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I had the honor and pleasure of speaking to Richard Stallman a few days ago while he was in New Zealand on a speaking tour. I had been in an email conversation with him over several days asking about which software programs he uses and I finally connected with him for some clarification and more details. So, if you've ever wanted to get the scoop straight from the man himself, you'll want to listen to the podcast.

The conversation begins abruptly because the phone conversation is a continuation of that email dialog. We also got cut off at one point during the interview and I had to call back.
I found him to be very personable, articulate and a pleasure to speak with. He was very patient with my nervous fumbling and was quite happy to discuss free software, his software choices and even his choice of computer.

To begin, I wanted to know not just about free software and the movement but his personal choices and I got quite a surprise. He is definitely no hypocrite. He is so much of a free software advocate that he even chose his personal computer because of the type of BIOS it uses.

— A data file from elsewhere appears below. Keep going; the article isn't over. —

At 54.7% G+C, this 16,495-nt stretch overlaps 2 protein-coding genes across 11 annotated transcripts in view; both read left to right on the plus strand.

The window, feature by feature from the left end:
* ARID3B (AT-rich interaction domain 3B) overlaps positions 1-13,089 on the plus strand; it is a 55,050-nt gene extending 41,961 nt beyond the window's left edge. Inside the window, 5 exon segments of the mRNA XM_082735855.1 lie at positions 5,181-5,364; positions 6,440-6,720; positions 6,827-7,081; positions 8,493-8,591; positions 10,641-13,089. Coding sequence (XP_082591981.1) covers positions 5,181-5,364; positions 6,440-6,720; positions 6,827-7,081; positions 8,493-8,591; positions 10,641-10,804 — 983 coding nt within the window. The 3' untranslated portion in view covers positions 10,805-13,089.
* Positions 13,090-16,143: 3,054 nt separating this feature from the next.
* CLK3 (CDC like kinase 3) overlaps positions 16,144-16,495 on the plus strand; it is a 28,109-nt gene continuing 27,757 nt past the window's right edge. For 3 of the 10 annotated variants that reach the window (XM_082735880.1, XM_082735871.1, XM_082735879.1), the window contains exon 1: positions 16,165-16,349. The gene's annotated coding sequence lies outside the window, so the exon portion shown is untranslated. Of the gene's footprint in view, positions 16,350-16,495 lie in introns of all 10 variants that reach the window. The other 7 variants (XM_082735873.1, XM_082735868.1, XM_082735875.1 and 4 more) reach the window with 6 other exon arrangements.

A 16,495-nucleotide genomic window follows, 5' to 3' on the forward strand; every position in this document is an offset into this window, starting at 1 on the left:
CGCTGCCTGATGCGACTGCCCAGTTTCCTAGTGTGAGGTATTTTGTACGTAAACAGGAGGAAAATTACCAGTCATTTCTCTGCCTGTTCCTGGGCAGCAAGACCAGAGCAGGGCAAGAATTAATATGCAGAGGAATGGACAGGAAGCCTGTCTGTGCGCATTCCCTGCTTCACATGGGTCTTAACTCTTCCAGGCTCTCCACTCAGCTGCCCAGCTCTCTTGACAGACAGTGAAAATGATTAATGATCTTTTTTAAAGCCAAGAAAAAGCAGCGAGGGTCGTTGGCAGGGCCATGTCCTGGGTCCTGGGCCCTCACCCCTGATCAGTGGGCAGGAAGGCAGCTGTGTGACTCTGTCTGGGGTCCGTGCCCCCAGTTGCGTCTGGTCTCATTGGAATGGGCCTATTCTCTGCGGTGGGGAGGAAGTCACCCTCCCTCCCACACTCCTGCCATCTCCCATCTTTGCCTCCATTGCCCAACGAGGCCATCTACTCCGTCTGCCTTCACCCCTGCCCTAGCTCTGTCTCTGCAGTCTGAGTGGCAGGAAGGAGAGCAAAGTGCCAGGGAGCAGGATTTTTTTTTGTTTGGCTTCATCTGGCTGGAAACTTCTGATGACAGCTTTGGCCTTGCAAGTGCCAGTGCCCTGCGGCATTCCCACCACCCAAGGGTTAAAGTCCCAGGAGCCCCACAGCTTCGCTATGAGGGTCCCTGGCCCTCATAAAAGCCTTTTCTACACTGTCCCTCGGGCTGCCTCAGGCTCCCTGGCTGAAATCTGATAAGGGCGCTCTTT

I personally feel that using only free software is very limiting and would be very difficult to successfully accomplish. Richard Stallman doesn't find it difficult at all.

After speaking with him, I wrote "What Free Software Means" and placed it over in the *nix Software forum. Our conversation has certainly changed the way I speak of free software and my perspective on the whole movement.

For the bits that we didn't get to in the phone call, here is the list of software that Richard Stallman uses on a daily basis:

Operating System: gNewSense
Email: Rmail
Editor: Emacs
PDF Viewer: xpdf
Audio: Audacity

He doesn't typically use a browser unless he views html offline. He only uses OpenOffice.org when someone sends him a file in those formats. My guess is that if you send him a proprietary file formatted file, he would either not open it or send you back a message stating that you need to convert the file to a free software alternative.

I liked speaking with him so much that I asked for another interview where we could actually have some time to sit down and do something in-depth. He agreed. He will be in southeast Asia next month and I'll catch up with him for that interview. Stay tuned for that one.